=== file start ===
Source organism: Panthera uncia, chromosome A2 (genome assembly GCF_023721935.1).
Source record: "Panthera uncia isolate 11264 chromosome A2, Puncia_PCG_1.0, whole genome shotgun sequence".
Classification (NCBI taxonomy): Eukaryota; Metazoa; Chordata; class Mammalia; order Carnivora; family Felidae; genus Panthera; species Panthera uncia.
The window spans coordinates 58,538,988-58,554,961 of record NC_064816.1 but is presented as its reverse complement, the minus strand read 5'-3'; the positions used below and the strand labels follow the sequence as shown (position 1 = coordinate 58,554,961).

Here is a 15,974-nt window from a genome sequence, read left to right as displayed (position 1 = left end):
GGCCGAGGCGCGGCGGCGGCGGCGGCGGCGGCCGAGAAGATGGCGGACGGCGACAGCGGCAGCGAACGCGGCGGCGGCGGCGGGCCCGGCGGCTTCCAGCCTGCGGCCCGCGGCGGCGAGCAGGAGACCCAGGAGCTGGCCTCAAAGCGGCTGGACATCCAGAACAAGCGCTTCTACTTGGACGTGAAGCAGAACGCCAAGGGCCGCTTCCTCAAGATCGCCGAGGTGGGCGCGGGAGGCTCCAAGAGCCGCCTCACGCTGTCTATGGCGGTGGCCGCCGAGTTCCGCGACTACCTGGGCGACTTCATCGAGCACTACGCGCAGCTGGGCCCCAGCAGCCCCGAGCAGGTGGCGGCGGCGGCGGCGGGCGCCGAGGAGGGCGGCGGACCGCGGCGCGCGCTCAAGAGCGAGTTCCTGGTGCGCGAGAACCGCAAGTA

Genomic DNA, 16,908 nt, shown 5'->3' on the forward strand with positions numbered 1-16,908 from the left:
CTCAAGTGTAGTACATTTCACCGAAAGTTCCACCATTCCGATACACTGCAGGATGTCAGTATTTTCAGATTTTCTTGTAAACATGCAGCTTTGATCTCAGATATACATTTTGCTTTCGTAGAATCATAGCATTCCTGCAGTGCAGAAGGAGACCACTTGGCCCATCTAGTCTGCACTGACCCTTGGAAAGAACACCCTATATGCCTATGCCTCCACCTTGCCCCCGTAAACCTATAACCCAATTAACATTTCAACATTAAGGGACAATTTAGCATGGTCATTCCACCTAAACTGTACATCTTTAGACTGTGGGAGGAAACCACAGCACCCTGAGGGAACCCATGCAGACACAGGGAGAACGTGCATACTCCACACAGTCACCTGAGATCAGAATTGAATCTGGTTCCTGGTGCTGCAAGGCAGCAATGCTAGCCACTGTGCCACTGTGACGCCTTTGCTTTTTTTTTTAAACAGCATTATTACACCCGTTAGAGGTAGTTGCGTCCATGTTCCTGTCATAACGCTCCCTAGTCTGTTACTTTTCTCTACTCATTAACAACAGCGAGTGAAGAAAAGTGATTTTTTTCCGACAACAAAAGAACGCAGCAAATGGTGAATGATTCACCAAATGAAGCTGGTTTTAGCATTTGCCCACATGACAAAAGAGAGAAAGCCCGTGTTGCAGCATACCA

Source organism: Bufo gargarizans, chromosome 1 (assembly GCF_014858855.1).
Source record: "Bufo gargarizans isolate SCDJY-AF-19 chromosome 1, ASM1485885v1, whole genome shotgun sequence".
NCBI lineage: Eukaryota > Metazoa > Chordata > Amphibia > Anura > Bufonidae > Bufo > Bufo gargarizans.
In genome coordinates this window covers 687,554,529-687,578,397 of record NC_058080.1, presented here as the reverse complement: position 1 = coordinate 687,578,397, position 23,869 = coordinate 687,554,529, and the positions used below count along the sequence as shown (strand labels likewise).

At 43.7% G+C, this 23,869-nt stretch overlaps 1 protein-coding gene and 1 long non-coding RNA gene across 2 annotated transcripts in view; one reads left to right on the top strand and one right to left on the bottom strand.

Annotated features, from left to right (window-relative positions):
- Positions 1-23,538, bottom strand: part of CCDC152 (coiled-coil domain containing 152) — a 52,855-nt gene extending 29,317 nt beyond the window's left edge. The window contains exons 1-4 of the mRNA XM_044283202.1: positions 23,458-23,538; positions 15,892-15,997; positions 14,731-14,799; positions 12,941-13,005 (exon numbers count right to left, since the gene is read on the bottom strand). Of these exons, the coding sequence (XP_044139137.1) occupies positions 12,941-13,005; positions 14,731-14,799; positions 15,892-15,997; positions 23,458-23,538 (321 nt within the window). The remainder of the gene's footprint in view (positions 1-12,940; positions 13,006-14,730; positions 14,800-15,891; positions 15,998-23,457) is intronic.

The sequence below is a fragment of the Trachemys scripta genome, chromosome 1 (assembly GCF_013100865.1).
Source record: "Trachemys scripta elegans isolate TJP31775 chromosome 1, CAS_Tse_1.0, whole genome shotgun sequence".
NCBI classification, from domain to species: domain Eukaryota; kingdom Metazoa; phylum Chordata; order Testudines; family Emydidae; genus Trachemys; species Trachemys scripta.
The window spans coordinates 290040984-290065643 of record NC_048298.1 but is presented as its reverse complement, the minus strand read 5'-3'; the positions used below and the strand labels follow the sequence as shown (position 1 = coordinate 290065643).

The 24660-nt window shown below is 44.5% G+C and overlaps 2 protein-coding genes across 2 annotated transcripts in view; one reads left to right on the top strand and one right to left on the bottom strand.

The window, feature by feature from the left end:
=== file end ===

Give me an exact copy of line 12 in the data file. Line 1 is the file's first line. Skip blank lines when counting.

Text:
In genome coordinates this window covers 687,554,529-687,578,397 of record NC_058080.1, presented here as the reverse complement: position 1 = coordinate 687,578,397, position 23,869 = coordinate 687,554,529, and the positions used below count along the sequence as shown (strand labels likewise).